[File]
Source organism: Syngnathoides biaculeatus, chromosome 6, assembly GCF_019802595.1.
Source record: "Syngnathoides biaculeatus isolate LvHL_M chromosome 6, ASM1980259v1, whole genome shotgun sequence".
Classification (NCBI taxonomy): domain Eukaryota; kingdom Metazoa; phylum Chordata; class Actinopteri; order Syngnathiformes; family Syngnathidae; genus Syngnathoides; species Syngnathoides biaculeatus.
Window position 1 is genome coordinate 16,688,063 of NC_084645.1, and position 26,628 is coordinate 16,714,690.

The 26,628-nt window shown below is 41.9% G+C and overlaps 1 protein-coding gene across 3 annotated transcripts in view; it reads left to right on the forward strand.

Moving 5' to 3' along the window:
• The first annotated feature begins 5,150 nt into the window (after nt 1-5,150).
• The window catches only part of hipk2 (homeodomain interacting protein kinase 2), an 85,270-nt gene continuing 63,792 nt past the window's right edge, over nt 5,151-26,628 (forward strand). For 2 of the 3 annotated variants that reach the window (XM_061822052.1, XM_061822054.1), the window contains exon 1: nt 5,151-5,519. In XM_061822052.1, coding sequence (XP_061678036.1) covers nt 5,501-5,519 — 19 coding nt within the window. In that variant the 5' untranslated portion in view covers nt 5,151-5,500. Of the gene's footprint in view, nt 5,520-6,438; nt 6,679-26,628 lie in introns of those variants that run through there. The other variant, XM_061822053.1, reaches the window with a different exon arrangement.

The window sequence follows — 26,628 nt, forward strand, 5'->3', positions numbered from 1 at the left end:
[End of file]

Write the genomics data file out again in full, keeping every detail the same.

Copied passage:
Source organism: Syngnathoides biaculeatus, chromosome 6, assembly GCF_019802595.1.
Source record: "Syngnathoides biaculeatus isolate LvHL_M chromosome 6, ASM1980259v1, whole genome shotgun sequence".
Classification (NCBI taxonomy): domain Eukaryota; kingdom Metazoa; phylum Chordata; class Actinopteri; order Syngnathiformes; family Syngnathidae; genus Syngnathoides; species Syngnathoides biaculeatus.
Window position 1 is genome coordinate 16,688,063 of NC_084645.1, and position 26,628 is coordinate 16,714,690.

The 26,628-nt window shown below is 41.9% G+C and overlaps 1 protein-coding gene across 3 annotated transcripts in view; it reads left to right on the forward strand.

Moving 5' to 3' along the window:
• The first annotated feature begins 5,150 nt into the window (after nt 1-5,150).
• The window catches only part of hipk2 (homeodomain interacting protein kinase 2), an 85,270-nt gene continuing 63,792 nt past the window's right edge, over nt 5,151-26,628 (forward strand). For 2 of the 3 annotated variants that reach the window (XM_061822052.1, XM_061822054.1), the window contains exon 1: nt 5,151-5,519. In XM_061822052.1, coding sequence (XP_061678036.1) covers nt 5,501-5,519 — 19 coding nt within the window. In that variant the 5' untranslated portion in view covers nt 5,151-5,500. Of the gene's footprint in view, nt 5,520-6,438; nt 6,679-26,628 lie in introns of those variants that run through there. The other variant, XM_061822053.1, reaches the window with a different exon arrangement.

The window sequence follows — 26,628 nt, forward strand, 5'->3', positions numbered from 1 at the left end: